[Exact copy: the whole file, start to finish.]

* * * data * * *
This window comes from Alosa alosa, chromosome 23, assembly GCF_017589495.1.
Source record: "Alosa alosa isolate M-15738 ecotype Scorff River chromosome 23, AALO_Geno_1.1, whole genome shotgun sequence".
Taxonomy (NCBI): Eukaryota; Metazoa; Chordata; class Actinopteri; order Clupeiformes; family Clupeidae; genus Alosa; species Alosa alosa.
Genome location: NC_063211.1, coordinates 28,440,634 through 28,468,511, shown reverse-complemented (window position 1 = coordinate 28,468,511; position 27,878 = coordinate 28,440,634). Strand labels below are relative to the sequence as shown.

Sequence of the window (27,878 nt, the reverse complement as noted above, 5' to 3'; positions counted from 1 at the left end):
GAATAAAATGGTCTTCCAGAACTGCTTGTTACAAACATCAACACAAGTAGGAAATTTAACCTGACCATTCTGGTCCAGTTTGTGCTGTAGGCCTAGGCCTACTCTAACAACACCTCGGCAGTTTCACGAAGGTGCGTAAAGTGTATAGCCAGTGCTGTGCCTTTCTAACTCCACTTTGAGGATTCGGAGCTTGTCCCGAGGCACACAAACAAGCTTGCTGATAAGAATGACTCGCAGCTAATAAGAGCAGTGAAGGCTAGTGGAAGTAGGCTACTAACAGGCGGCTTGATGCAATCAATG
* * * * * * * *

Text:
This window comes from Alosa alosa, chromosome 23, assembly GCF_017589495.1.
Source record: "Alosa alosa isolate M-15738 ecotype Scorff River chromosome 23, AALO_Geno_1.1, whole genome shotgun sequence".
Taxonomy (NCBI): Eukaryota; Metazoa; Chordata; class Actinopteri; order Clupeiformes; family Clupeidae; genus Alosa; species Alosa alosa.
Genome location: NC_063211.1, coordinates 28,440,634 through 28,468,511, shown reverse-complemented (window position 1 = coordinate 28,468,511; position 27,878 = coordinate 28,440,634). Strand labels below are relative to the sequence as shown.

Sequence of the window (27,878 nt, the reverse complement as noted above, 5' to 3'; positions counted from 1 at the left end):
GAATAAAATGGTCTTCCAGAACTGCTTGTTACAAACATCAACACAAGTAGGAAATTTAACCTGACCATTCTGGTCCAGTTTGTGCTGTAGGCCTAGGCCTACTCTAACAACACCTCGGCAGTTTCACGAAGGTGCGTAAAGTGTATAGCCAGTGCTGTGCCTTTCTAACTCCACTTTGAGGATTCGGAGCTTGTCCCGAGGCACACAAACAAGCTTGCTGATAAGAATGACTCGCAGCTAATAAGAGCAGTGAAGGCTAGTGGAAGTAGGCTACTAACAGGCGGCTTGATGCAATCAATG